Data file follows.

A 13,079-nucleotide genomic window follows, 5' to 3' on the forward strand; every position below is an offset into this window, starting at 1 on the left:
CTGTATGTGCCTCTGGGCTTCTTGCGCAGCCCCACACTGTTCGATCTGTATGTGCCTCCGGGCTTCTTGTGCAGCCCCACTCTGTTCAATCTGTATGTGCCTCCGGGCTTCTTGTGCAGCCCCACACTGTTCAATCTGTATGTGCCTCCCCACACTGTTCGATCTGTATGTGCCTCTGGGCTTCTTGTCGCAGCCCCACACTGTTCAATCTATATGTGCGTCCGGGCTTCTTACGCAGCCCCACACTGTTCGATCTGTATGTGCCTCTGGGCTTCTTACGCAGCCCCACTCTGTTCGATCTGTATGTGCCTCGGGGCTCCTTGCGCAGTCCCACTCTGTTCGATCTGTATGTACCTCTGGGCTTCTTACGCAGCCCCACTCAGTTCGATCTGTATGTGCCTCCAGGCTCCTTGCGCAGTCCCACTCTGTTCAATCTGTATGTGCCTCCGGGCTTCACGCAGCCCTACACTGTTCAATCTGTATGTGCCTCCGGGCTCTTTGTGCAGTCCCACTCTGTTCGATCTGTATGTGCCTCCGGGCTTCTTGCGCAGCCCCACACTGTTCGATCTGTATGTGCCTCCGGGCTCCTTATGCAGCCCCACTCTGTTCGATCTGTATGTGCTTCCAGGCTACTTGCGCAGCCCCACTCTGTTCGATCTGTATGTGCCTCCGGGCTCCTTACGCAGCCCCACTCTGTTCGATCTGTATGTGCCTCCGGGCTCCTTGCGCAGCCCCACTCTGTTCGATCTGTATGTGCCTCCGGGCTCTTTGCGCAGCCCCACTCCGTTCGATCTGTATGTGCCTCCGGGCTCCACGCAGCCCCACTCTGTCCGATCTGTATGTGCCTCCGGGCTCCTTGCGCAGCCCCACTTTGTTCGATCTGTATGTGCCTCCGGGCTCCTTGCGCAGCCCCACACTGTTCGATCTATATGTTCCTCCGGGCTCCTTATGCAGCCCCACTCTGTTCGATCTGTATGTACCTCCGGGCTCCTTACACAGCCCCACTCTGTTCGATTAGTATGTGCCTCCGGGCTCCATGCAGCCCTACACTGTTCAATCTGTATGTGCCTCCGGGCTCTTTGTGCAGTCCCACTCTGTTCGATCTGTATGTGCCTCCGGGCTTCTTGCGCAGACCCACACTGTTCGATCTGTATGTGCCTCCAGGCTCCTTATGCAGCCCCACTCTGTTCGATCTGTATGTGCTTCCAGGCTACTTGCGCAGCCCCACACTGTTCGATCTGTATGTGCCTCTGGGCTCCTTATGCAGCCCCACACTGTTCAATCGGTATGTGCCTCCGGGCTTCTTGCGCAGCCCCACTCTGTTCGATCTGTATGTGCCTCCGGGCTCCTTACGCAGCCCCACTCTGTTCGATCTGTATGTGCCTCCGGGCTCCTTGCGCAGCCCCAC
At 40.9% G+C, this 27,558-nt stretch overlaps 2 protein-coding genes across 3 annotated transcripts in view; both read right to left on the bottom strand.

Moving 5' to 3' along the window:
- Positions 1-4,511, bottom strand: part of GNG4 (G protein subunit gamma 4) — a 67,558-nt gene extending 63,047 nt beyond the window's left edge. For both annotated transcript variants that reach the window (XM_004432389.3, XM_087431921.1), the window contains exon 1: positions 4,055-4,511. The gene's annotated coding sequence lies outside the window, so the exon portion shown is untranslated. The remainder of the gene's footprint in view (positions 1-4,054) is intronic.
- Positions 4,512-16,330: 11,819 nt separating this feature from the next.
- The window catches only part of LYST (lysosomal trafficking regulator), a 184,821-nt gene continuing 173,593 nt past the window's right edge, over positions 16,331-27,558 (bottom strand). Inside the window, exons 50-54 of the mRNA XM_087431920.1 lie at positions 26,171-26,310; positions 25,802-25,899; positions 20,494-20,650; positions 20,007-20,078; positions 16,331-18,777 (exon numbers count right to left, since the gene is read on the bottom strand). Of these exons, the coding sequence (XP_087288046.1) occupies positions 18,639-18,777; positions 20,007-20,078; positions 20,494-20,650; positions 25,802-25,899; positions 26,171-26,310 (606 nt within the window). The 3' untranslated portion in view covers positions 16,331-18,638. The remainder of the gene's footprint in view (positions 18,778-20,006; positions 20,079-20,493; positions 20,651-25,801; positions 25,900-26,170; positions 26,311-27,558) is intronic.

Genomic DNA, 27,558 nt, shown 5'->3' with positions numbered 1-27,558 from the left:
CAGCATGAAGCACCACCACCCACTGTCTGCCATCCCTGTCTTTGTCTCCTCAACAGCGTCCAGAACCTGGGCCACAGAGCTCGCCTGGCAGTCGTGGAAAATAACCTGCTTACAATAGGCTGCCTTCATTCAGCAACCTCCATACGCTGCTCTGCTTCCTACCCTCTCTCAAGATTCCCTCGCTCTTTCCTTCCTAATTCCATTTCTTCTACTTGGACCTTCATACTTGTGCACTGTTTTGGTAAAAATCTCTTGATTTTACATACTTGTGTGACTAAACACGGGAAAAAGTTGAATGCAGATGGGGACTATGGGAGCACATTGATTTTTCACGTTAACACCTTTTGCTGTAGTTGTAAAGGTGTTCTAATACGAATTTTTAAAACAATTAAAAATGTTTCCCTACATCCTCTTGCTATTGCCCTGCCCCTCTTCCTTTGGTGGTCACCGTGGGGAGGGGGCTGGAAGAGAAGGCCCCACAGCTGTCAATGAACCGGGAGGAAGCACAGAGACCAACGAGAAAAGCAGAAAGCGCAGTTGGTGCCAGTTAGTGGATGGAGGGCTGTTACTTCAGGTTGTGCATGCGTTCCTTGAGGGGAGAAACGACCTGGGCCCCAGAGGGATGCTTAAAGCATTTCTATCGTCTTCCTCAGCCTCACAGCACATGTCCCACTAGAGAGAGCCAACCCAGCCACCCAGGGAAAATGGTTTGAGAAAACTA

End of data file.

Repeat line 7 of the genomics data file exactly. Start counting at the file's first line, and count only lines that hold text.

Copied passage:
- The window catches only part of LYST (lysosomal trafficking regulator), a 184,821-nt gene continuing 173,593 nt past the window's right edge, over positions 16,331-27,558 (bottom strand). Inside the window, exons 50-54 of the mRNA XM_087431920.1 lie at positions 26,171-26,310; positions 25,802-25,899; positions 20,494-20,650; positions 20,007-20,078; positions 16,331-18,777 (exon numbers count right to left, since the gene is read on the bottom strand). Of these exons, the coding sequence (XP_087288046.1) occupies positions 18,639-18,777; positions 20,007-20,078; positions 20,494-20,650; positions 25,802-25,899; positions 26,171-26,310 (606 nt within the window). The 3' untranslated portion in view covers positions 16,331-18,638. The remainder of the gene's footprint in view (positions 18,778-20,006; positions 20,079-20,493; positions 20,651-25,801; positions 25,900-26,170; positions 26,311-27,558) is intronic.